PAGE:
Last edited: January 04, 2005

Gay Arab Gathers Courage to Confront His Community

By Mubarak Dahir, February 12, 2002

Ismail El-Shareef could feel his heart racing as he stood at the microphone waiting to pose what he knew would be a shocking question to the audience of hundreds around him.

“I was very nervous and a little overwhelmed,” says El-Shareef. “My emotions were a mixture of joy that I had come to do this, and fear of the reaction I would get.”

El-Shareef, a 27-year-old Egyptian computer engineer living in West Hollywood, had gathered all his courage to drive the hour south to Anaheim February 7 to attend a dinner hosted by the American-Arab Anti-Discrimination Committee (ADC) in honor of Amre Moussa, the Secretary General of the League of Arab States and a former prime minister of Egypt.

El-Shareef was there for one reason: To confront the Egyptian dignitary on the recent actions by the Egyptian government towards gay men. In Cairo last May, 52 men were arrested in a raid on the Queen Boat, a floating disco on the Nile known as a gay hangout. Though Egypt has no specific law against homosexuality, the men were charged with committing “obscene behavior,” and “contempt for religion.” In November, 23 of the men were convicted and sentenced to years in prison.

El-Shareef fears a close friend is among the Egyptian men arrested and jailed. El-Shareef chose not to disclose the man’s name, but said his friend was a frequent visitor of the Queen Boat. Last May, after El-Shareef first heard of the arrests, he e-mailed his friend to ask if he was safe. When the e-mail remained unanswered, El-Shareef sent another one. And another. El-Shareef says it is unusual for his friend not to reply to e-mails.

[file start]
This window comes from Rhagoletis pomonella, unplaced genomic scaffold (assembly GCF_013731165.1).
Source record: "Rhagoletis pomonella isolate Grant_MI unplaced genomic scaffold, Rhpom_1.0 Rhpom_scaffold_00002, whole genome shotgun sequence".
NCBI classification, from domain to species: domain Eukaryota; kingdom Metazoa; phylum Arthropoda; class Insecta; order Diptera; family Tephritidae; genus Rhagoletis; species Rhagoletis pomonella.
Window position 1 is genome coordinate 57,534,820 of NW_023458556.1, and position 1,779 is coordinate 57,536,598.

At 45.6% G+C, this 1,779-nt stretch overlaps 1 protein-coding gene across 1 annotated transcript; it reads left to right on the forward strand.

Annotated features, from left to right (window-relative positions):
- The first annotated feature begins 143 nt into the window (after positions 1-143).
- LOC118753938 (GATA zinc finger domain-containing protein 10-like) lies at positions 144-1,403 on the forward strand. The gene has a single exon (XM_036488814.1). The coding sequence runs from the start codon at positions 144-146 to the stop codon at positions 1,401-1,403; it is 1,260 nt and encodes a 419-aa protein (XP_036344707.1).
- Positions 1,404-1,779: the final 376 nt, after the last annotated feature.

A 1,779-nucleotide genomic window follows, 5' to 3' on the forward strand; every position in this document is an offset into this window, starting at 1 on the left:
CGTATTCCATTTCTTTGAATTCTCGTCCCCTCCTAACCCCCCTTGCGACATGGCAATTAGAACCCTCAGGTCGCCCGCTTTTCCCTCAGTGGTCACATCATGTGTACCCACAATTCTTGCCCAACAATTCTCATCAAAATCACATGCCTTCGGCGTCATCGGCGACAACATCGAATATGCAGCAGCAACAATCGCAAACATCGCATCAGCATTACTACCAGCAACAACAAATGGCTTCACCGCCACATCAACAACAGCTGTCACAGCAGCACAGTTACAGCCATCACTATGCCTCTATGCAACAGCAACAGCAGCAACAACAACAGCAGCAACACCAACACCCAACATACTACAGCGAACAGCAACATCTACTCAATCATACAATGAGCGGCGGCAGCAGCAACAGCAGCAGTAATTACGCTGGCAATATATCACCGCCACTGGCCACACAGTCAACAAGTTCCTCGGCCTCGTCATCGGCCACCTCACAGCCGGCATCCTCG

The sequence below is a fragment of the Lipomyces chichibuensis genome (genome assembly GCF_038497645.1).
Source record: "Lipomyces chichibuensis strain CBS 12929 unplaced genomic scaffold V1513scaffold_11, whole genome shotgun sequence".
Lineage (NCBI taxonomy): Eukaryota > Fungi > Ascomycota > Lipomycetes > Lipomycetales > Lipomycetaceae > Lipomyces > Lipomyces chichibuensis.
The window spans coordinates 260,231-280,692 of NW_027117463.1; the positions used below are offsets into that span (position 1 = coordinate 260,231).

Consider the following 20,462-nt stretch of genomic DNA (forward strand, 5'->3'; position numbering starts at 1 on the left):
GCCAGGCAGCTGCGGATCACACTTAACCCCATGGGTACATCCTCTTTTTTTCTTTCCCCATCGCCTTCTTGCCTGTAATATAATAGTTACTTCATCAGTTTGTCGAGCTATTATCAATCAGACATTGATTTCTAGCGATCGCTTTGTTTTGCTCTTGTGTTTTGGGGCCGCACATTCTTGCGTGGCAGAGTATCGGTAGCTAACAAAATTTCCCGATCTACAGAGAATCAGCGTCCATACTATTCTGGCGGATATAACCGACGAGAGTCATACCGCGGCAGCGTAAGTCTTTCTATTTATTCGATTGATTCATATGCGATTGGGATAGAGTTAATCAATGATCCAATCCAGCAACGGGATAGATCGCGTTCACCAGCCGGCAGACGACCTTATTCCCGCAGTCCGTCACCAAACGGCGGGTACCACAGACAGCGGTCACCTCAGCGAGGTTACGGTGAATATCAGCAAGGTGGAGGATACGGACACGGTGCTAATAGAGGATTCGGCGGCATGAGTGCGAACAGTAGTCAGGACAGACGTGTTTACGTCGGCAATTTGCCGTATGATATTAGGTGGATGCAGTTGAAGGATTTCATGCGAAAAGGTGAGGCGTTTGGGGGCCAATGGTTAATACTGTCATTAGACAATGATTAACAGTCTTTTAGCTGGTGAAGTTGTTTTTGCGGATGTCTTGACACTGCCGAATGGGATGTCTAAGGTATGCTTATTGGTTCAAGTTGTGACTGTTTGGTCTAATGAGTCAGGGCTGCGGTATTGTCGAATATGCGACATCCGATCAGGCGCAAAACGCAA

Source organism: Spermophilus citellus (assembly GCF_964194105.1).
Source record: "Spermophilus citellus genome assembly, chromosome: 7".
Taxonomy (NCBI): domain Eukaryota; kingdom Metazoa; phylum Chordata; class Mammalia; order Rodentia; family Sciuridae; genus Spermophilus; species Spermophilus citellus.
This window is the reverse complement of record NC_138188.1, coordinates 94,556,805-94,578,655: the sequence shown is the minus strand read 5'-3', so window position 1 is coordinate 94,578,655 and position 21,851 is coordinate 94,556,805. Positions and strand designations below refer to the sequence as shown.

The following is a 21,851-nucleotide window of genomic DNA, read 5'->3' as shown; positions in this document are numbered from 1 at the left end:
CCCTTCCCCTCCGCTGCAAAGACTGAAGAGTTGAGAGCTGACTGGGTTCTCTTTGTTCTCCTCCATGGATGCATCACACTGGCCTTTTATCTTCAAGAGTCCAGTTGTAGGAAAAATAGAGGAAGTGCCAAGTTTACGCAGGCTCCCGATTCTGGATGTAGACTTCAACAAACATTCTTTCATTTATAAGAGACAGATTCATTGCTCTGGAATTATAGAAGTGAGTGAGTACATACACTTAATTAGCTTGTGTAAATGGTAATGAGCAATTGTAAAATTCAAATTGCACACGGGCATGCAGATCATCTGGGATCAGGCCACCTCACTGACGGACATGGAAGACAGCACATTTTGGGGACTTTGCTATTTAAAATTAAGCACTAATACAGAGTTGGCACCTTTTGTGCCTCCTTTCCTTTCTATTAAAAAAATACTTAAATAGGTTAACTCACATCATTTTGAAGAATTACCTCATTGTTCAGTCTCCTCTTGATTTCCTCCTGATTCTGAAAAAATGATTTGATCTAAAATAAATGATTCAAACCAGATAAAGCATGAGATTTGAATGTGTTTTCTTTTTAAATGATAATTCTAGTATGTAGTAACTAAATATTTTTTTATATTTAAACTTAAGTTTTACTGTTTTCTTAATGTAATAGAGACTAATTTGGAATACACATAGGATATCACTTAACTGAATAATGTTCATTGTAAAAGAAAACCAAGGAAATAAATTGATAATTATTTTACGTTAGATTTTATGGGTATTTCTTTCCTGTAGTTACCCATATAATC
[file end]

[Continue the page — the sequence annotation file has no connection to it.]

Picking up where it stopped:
Worried, El-Shareef tried phoning his friend on at least three separate occasions, but the cell phone rang and rang, unanswered. The last several times El-Shareef sent e-mails, an automated response was returned, saying the friend’s e-mail box had exceeded its limit of incoming messages. The unreturned e-mails, the unanswered telephone calls and the overflowing e-mail box convince El-Shareef that his friend has been nabbed.

Recently, the Egyptian government has stepped up its harassment of gay men, using the Internet to lure men into meeting undercover police officers, only to be hauled off to jail. In January, at least 8 more men were arrested.

Since the arrests began, El-Shareef has been sending letters and faxes to the Egyptian embassy in Washington, D.C., and to Egyptian consulates in numerous other cities around the country. His letters have remained ignored and unanswered.

So when El-Shareef saw an ad in his local Arabic newspaper advertising ADC’s honoring of Amre Moussa, he decided show up in person and raise the issue.

“I figured it was the perfect setting,” he explains. “The ADC is an organization that claims to fight against discrimination and for human rights. And in Egyptian circles, Amre Moussa is very influential, and considered a moderate.”